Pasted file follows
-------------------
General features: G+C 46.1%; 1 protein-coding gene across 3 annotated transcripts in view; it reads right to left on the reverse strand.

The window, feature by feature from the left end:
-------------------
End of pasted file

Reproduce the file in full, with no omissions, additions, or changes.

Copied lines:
General features: G+C 46.1%; 1 protein-coding gene across 3 annotated transcripts in view; it reads right to left on the reverse strand.

The window, feature by feature from the left end: